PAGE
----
A beautiful young British girl dreams of living in the jungle with animals. Being the 1940s, this surely wasn’t going to happen. And yet, 26 year old Jane Goodall, lacking any scientific background, and the handicap of being a woman, meets the famed anthropologist Louis Leakey, who sends her to Tanzania on a six month assignment studying chimpanzees. That six months turned into a lifelong career studying primates and advocating for wildlife preservation.

Oscar® and Emmy® nominated director Brett Morgen was hired to tell Goodall’s story, using over 100 hours of 50 year old film clips discovered in the National Geographic archives. Morgen originally envisioned a film sans dialogue, in the style of “Koyaanisqatsi”, a 1982 experimental film scored by Philip Glass. And so he hired Philip Glass. Morgen convinced a reluctant Goodall to sit for an interview, which she agreed upon, only after viewing his film. Her words became the film’s narration. We see Goodall’s early studies of the chimpanzees of Gombe, and her relationship with cameraman and soon to be husband, Danish filmmaker Hugo Arndt Rudolf Baron van Lawick, whose exclusive footage was used extensively in the documentary. Hugo, by the way, was equally young and untrained, on his first assignment, which launched his stellar career as a wildlife photographer in the Serengeti.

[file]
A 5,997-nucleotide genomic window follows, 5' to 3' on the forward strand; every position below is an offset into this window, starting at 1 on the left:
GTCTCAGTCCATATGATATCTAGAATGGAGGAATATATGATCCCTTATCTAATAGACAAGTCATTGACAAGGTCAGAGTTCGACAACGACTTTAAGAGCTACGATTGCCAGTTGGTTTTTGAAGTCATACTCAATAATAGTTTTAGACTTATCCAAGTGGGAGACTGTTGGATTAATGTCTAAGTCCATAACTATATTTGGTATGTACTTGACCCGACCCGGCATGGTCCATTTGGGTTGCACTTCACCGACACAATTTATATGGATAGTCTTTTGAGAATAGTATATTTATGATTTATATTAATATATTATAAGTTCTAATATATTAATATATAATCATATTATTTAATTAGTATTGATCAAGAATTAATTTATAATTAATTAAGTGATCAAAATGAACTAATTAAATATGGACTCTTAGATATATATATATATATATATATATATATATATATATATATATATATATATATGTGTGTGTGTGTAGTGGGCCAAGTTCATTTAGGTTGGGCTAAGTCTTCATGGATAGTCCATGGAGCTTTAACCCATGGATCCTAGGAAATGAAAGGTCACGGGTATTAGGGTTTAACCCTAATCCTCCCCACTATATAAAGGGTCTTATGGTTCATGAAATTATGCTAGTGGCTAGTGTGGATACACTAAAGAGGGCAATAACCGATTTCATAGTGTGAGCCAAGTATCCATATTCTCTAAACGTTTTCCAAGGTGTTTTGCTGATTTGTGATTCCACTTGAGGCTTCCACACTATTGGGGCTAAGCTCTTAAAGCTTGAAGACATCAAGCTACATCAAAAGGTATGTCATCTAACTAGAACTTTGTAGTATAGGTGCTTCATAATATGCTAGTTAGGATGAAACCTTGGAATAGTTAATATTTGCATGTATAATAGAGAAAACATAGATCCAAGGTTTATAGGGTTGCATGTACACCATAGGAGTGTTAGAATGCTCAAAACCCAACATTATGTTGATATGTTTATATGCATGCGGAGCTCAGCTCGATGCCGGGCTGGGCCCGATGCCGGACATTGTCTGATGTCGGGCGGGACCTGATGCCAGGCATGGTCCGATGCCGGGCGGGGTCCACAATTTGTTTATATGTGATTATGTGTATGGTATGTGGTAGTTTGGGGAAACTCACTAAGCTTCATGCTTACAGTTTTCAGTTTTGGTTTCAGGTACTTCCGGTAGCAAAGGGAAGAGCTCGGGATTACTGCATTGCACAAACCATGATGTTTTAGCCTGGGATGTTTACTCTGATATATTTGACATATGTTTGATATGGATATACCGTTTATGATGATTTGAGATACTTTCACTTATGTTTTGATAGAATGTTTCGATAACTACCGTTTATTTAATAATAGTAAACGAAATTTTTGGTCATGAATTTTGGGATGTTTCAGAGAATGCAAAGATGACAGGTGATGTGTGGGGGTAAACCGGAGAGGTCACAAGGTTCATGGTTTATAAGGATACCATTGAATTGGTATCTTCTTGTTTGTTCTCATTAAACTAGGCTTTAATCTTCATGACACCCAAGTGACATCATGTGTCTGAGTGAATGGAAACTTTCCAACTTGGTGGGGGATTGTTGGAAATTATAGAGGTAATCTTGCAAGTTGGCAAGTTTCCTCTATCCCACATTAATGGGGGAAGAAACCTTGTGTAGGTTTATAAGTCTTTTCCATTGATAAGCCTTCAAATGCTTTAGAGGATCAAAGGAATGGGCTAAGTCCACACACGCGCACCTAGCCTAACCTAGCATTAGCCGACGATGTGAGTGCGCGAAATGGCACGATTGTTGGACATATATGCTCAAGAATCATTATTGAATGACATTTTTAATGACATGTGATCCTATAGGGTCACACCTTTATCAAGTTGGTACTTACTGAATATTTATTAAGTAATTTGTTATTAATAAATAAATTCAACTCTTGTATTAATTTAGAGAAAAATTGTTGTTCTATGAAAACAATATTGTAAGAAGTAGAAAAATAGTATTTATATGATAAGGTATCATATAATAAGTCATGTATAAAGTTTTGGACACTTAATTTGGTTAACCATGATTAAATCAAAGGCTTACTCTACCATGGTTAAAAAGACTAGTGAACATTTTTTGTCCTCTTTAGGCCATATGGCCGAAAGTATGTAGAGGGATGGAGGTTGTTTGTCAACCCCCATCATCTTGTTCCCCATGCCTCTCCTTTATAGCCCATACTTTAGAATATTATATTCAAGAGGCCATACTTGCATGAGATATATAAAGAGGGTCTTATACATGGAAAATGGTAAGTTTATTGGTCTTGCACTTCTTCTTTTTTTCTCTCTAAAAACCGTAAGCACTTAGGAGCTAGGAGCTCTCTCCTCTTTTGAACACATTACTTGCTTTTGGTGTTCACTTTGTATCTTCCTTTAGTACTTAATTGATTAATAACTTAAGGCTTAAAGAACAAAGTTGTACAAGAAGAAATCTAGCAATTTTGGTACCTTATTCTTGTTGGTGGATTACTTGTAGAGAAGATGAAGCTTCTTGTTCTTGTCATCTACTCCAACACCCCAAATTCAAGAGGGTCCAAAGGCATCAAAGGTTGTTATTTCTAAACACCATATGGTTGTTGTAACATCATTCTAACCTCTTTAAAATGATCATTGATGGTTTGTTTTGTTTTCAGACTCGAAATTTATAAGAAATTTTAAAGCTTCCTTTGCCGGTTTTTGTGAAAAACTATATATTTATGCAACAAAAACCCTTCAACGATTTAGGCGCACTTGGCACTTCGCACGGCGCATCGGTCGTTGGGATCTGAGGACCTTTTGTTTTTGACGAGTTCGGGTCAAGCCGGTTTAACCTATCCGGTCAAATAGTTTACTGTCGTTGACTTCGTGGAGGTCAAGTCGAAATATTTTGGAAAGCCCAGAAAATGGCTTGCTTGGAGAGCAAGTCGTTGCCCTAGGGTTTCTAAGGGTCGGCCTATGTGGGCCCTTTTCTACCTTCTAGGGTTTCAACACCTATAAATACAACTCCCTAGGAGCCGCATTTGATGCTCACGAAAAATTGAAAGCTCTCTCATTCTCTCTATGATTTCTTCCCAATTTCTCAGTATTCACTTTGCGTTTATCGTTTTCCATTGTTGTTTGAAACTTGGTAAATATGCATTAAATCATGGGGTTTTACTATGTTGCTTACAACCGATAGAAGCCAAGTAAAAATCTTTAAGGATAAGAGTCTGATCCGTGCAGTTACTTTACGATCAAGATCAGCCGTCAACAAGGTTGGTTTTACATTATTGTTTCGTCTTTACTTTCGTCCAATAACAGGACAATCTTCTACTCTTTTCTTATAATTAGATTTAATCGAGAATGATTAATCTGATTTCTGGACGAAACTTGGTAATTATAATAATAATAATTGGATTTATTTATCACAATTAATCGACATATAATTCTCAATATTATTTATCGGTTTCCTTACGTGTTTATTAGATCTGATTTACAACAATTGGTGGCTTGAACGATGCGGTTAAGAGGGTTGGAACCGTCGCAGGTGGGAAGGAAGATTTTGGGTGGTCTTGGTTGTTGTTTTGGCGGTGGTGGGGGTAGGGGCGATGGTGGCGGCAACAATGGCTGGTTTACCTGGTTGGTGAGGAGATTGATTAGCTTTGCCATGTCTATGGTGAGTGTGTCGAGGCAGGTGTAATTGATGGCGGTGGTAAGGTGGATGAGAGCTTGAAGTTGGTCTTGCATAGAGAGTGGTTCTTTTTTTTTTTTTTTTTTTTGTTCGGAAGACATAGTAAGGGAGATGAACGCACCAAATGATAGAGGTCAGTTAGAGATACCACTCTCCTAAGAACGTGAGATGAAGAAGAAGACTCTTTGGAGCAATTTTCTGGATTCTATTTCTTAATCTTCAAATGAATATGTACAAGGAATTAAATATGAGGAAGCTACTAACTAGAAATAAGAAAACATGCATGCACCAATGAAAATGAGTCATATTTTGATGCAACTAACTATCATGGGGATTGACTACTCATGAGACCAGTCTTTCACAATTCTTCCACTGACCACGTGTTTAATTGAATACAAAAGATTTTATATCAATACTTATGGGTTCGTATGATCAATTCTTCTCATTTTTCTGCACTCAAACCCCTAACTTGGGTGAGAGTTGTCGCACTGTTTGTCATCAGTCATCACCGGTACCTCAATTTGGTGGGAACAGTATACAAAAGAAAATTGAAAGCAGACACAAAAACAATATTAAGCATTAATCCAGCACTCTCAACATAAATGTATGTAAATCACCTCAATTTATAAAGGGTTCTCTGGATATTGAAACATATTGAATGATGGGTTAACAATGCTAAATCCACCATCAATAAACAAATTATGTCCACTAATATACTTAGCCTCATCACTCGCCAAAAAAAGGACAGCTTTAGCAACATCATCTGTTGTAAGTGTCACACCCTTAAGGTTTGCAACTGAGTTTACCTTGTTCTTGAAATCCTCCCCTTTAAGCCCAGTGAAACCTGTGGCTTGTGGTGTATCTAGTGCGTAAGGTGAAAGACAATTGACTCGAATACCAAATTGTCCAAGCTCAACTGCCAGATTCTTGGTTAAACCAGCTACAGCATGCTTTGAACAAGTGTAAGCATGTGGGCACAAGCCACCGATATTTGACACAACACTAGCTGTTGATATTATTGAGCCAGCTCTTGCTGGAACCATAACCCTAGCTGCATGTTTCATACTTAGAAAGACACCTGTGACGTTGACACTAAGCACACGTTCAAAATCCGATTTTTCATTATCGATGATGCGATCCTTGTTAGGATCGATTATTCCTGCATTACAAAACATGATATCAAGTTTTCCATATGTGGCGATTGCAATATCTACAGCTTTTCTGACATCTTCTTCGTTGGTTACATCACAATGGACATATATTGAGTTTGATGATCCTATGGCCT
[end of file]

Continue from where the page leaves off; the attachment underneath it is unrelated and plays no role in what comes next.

We see endlessly patient and curious Jane Goodall gaining the animal’s trust, and making headlines with her discovery that chimps were highly intelligent and social creatures, using tools to gather food. “Jane” is an intimate portrait of a woman who defied the odds to become an internationally renowned primatologist and conservationist. A much needed hero for our time.

Read Jane Goodall’s best selling book: In The Shadow of Man